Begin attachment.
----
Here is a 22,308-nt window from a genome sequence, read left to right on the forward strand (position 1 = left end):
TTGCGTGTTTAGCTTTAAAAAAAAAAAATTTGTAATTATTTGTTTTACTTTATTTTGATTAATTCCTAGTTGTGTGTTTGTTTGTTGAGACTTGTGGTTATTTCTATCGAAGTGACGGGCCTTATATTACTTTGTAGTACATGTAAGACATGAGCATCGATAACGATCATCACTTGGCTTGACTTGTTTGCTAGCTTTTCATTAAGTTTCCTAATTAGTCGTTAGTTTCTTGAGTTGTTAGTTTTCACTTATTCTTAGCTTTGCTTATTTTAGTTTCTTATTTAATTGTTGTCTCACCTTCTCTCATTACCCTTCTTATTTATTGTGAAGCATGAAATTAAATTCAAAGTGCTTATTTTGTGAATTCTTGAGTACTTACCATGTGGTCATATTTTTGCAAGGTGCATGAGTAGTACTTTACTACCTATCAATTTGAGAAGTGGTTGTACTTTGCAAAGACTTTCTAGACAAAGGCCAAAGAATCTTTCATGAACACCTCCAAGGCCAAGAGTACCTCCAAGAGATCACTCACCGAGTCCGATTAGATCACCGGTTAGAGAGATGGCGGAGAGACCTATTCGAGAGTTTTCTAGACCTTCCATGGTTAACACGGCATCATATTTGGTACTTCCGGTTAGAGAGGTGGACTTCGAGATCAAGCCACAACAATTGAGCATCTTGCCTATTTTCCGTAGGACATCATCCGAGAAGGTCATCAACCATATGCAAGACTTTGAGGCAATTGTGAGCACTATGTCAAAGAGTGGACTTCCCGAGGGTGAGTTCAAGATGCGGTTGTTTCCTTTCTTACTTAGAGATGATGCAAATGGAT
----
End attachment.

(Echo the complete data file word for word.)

Here is a 22,308-nt window from a genome sequence, read left to right on the forward strand (position 1 = left end):
TTGCGTGTTTAGCTTTAAAAAAAAAAAATTTGTAATTATTTGTTTTACTTTATTTTGATTAATTCCTAGTTGTGTGTTTGTTTGTTGAGACTTGTGGTTATTTCTATCGAAGTGACGGGCCTTATATTACTTTGTAGTACATGTAAGACATGAGCATCGATAACGATCATCACTTGGCTTGACTTGTTTGCTAGCTTTTCATTAAGTTTCCTAATTAGTCGTTAGTTTCTTGAGTTGTTAGTTTTCACTTATTCTTAGCTTTGCTTATTTTAGTTTCTTATTTAATTGTTGTCTCACCTTCTCTCATTACCCTTCTTATTTATTGTGAAGCATGAAATTAAATTCAAAGTGCTTATTTTGTGAATTCTTGAGTACTTACCATGTGGTCATATTTTTGCAAGGTGCATGAGTAGTACTTTACTACCTATCAATTTGAGAAGTGGTTGTACTTTGCAAAGACTTTCTAGACAAAGGCCAAAGAATCTTTCATGAACACCTCCAAGGCCAAGAGTACCTCCAAGAGATCACTCACCGAGTCCGATTAGATCACCGGTTAGAGAGATGGCGGAGAGACCTATTCGAGAGTTTTCTAGACCTTCCATGGTTAACACGGCATCATATTTGGTACTTCCGGTTAGAGAGGTGGACTTCGAGATCAAGCCACAACAATTGAGCATCTTGCCTATTTTCCGTAGGACATCATCCGAGAAGGTCATCAACCATATGCAAGACTTTGAGGCAATTGTGAGCACTATGTCAAAGAGTGGACTTCCCGAGGGTGAGTTCAAGATGCGGTTGTTTCCTTTCTTACTTAGAGATGATGCAAATGGAT